4. Being offended doesn’t equate to getting harm. When I said limitations, I don’t only meant hates (criminal offense), but discrimations of all kinds (constitutional violations).

  5. Vic, choosing not to be offended by a harmless thing, or should I say, being offended by a harmless thing but letting it go, is a good meaning of tolerance. Believe me, it can blow away a lot of turmoil within you. But you seem to insist on being intolerant.

    Let me just say that I am tolerant of your intolerance.

  6. Shaman, I don’t believe your are tolerant by insisting I am intolerant. But one thing I can tell you, I don’t know where you are residing now, but to experience tolerance and living it, I did and enjoying it. again thank you and with this I ended my own debate on this issue…

  7. I would also add to your list, Shaman, “The virtue of tolerance is in the Catholic who does not misconstrue a moment of silence as an attack on his faith.” Benj and other atheists don’t mind having a brief moment of silence as a compromise – isn’t that the mark of a tolerant society, one where compromises are made to ensure that everybody gets their fair share of breathing space?

    Is such a compromise intolerant? How do you define “tolerance”, anyway? I share A.C. Grayling’s point of view that tolerance is “an ethical demand that everyone should respect everyone else’s rights and liberties” – not just a form of laissez-faire that allows the growth of exclusivistic and intolerant modes of thought.

    “Tolerance is not a demand to license just anything whatever, least of all behaviour that threatens the rights of others,” explains Grayling.

    Tolerance, in Grayling’s view, imposes on its adherents an active opposition to intolerant behavior, not just a meek acceptance of inflicted intolerance. Because a prayer can be more than a prayer; “harmless” might be the wrong description for some people. It can be a sly effort at proselytization, it can be an act of exclusion, it can be indoctrination of a captive audience, it can be all three at the same time.

    Because public prayer – in certain circumstances, like in the bloggers’ event – can be seen as intolerant, to follow the ethical demand of tolerance is to seek acceptable compromises that deny religionists the chance to exclude or indoctrinate others, but allow everyone the space to give thanks to their supreme being if they should so wish. Why would you deny non-Catholics that space?

  8. Shaman,

    I feel that you are reacting to my 4th and/or 5th paragraph.

    I am not really countering your statements then. But right now I don’t want the burden of proving whether or not certain people should feel insulted. (as if I could)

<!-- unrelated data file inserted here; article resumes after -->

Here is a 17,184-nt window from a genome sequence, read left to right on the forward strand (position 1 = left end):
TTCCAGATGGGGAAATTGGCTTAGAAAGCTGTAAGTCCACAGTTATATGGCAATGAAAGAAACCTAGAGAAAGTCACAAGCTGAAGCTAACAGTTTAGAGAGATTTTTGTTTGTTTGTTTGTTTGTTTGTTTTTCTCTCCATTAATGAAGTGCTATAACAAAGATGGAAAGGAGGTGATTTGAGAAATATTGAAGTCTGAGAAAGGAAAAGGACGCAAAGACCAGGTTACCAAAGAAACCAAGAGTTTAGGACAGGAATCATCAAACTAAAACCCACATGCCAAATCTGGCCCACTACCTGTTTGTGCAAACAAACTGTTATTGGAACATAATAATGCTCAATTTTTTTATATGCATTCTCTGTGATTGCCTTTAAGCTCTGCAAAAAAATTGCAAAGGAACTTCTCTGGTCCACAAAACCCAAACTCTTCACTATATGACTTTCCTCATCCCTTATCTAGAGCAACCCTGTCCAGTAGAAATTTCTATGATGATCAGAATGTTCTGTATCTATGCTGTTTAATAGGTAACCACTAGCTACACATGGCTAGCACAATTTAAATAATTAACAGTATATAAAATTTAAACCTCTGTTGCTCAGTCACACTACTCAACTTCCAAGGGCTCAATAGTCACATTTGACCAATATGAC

Right now I can only surmise that they view their reasons as valid for feeling offended by the content of the prayer.

  9. ” Bencard, at least now he knows, and I hope he learns from this and act accordingly in the future.” -cvj.

    If anybody is offended by something written in this blog,what’s he gonna do about it? Shoot the writer? Rant, rave and maglupasay sa sahig”? Who cares?

    This society is messed-up enough without its members worrying obout oversensitive characters who react foolishly to perceived wrongs done to them. So-called political correctness has been taken to extremes, such that no one can say or do anything without fear of ruffling the feathers of the guy next to him.

    I say, you can only demand political correctness if you have political clout, as when politicians pander to you for political favors that they think you can give. This is not saying, though, that one does not have a “choice” to feel offended. But if he does make that choice, that’s his personal problem and no one else’s

    I fully agree with Shaman on tolerance.

  10. Benj,

    I visited your blog and noticed a remark by a certain Dra. Tess Termulo regarding an incident in UST where she took her course. The incident supposedly reminded her how non-Christians can be treated in this society predominated by Christians.

    I tried to open her blog which initially opens but then keeps registering an error so please forward this to her.

    I was planning to post this on your blog but that article is so old that you might not notice it and so not be able to forward the post to her.

    The incident concerned a non-Christian student who decided to remain seated while every one else stood for the opening prayer of her class. She related that the non-Christian student was later reprimanded by their professor for having “disrespected” the prayer.

    If a prayer is to be delivered in such a situation; would it be disrespectful or not for non Christians to remain seated when the prayer is held standing up (as indicated in her story)?

    If it is considered as disrespectful; being in a professor-student relationship (Whoa, I sure hope that comes out right), would it be proper for the professor to point out any supposed improper conduct by the student?

    If in the Philippine Blog Awards in lieu of an invocation, people call for a moment of silence instead and certain persons deliberately ignore that and remain to be “not silent”; should those persons be considered as being “disrespectful” to the call for silence?